The Real Rock & Roll Hall Of Fame: Ian Paice

null

On April 18, Lou Reed, Green Day, Ringo Starr, Joan Jett and others will be inducted into the Rock And Roll Hall Of Fame, joining everyone from The Beatles, the Stones, Led Zeppelin, Pink Floyd and The Who to Kiss, Metallica, ZZ Top and, er, ABBA. But what about all the bands this US institution has overlooked, ignored or wilfully snubbed over the years? The giants and innovators of rock, prog, punk, blues and more who weren’t deemed important enough, cool enough or American enough to warrant entry through those hallowed portals. Nearly 50 years after forming, Deep Purple are the greatest band not to be in the official Hall Of Fame. They are one of a diminishing handful of bands who formed in the late 60s who are still active today, who are not content to rest on their laurels and who still exist in a meaningful and creative way. While many of their peers are content to play the chicken-in-a-basket circuit – their tour posters emblazoned with monochrome mug shots of how they looked back in their bushy-tailed heyday – Purple have matured like a fine, expensive wine (a Sweet Burgundy, as their former guitarist, the late, great Tommy Bolin, might have it). From 1968’s Shades Of Deep Purple to 2013’s NOW What?!, Purple’s passage through time resembles a mountain range of breathtaking highs and turbid lows. Via a series of interviews with every key member past and present, we celebrate Purple’s extraordinary, multi-decade career. We highlight the radically different personalities of the musicians who have impacted on the band, and marvel at how these contradicting characters were able to gel musically. We examine the mysterious – and occasionally devious – workings of this at times most volatile of bands. We analyse the contributions of alleged bit-part players including Nick Simper, Joe Lynn Turner and the aforementioned Bolin. Plus much more besides. This is Deep Purple dissected, deconstructed and laid bare. (Oh, and we only mention Smoke On The Water once.)

What are your views on the demise of Deep Purple Mk I?

I was just a kid then, enjoying being in the sweet factory. But Ritchie and Jon felt that Rod Evans’s voice was limited in what it could do. As the music became slightly harder-edged we needed a voice with the ability to do slightly more extraordinary things. Rod just couldn’t go there. He had a really nice ballad voice, and he could get away with some rock’n’roll stuff but it wasn’t natural for him. So it had to change.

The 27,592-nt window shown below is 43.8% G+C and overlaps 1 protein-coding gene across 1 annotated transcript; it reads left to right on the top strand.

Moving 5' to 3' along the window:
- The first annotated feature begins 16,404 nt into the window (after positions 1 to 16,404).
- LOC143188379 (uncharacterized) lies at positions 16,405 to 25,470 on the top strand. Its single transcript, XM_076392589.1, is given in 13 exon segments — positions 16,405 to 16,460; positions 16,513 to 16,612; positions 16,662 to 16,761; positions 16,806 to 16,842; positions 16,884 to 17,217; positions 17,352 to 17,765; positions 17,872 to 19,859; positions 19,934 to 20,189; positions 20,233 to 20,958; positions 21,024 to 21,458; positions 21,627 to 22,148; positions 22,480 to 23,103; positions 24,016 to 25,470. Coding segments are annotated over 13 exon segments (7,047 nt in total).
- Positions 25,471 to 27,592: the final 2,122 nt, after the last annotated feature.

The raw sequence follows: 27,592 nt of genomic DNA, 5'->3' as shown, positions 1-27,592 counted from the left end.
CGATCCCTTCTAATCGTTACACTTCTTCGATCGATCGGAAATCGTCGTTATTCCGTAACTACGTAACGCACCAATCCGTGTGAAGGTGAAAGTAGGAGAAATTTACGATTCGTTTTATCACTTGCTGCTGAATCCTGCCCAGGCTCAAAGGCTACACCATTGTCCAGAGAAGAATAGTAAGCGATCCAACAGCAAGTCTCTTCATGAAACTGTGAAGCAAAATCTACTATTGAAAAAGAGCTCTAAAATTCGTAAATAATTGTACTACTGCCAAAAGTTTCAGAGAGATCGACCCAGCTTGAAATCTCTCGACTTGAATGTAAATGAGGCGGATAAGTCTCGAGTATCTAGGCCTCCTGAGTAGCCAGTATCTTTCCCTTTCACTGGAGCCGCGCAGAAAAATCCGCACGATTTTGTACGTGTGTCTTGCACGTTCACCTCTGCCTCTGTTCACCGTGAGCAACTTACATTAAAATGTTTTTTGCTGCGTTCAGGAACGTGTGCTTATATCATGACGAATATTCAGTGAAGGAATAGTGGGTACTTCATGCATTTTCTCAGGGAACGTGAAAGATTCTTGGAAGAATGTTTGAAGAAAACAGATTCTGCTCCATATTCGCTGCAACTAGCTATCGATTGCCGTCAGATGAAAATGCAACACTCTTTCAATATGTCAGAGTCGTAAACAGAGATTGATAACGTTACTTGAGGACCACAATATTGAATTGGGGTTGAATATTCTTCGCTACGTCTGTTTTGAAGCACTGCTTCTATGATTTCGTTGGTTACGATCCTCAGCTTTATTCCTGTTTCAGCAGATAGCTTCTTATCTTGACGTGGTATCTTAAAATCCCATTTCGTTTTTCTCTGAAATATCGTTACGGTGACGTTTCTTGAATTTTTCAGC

How different a person were you in Purple’s early days?

All I had was my drums and a few quid in my pocket. The great bonus was that I was able to travel the world. I had no personal encumbrances; I had no girlfriend, no wife, no kids. I didn’t have a house until seventy-three or seventy-four. When your life is that simple, nothing surprises you. You just get on with it.

It’s different now. I can’t imagine those times. Trying to remember who that young guy was, even when I see videos of myself playing, or I listen to the old songs… sometimes I just don’t recognise it. Sometimes it’s a complete mystery to me.

Still, you obviously relished being part of Purple’s epic jam sessions.

I did an interview with a German journalist a few months ago and he said he never thought of us as a rock’n’roll band, he thought we were the loudest jazz band in the world. I understood what he meant. The idea of taking a basic theme and then wandering off in any direction it takes you… that’s a jazz concept. I’m talking about the jazz that came up in the fifties with Miles Davis and John Coltrane, where they would take a theme and fly with it. So that’s what Purple were doing, albeit in a simplistic way. But it was a release from the shackles of three-minute singles.

How much pressure were you under to deliver the next big hit album?

We never thought about it. We were having fun and being allowed by the powers that be in the recording industry to just get on with it. Luckily we kept coming up with these genius pieces of music. The labels were happy because they were making millions of dollars, and the kids were happy because they were hearing something totally new. It was a no-lose situation all the way round.

Francis Rossi once said the thing he remembers most about the seventies was that everything stank.

I think we must have been moving in more exalted circles than Status Quo [laughs].

Describe the highs and lows of being in Purple.

The darkest hour is when you wake up in the morning and you’ve got a rock’n’roll band, then by four o’clock in the afternoon you find you haven’t got a rock’n’roll band. Something’s happened, somebody’s left or been fired. That’s pretty devastating. Your world is turned upside-down and ripped asunder. You also worry about mundane things such as financial security, paying your bills.

Given Purple’s numerous line-up changes, you must have had plenty of dark hours.

Exactly. But they’re hours, not years. As far as highlights, I’d pinpoint the release of Deep Purple In Rock. I remember a little switch going off in my mind, thinking: “Maybe we’ve cracked this. Maybe we’ve found something that is ours and people want to listen to.” That was a pretty amazing feeling.

Does that sort of feeling still keep you going today?

It’s different. We have wonderful baggage; we have a lot of records, we have a lot of songs that people still enjoy hearing. I’m just amazed by the fact that we’re still able to do it after all these decades. I think each of us realises that we do have a finite article here, and one day – hopefully a way off in the future – one day it will stop. So each of us savours every night that we go on stage.

When the end finally comes, how will you feel?

I’ll miss it like hell.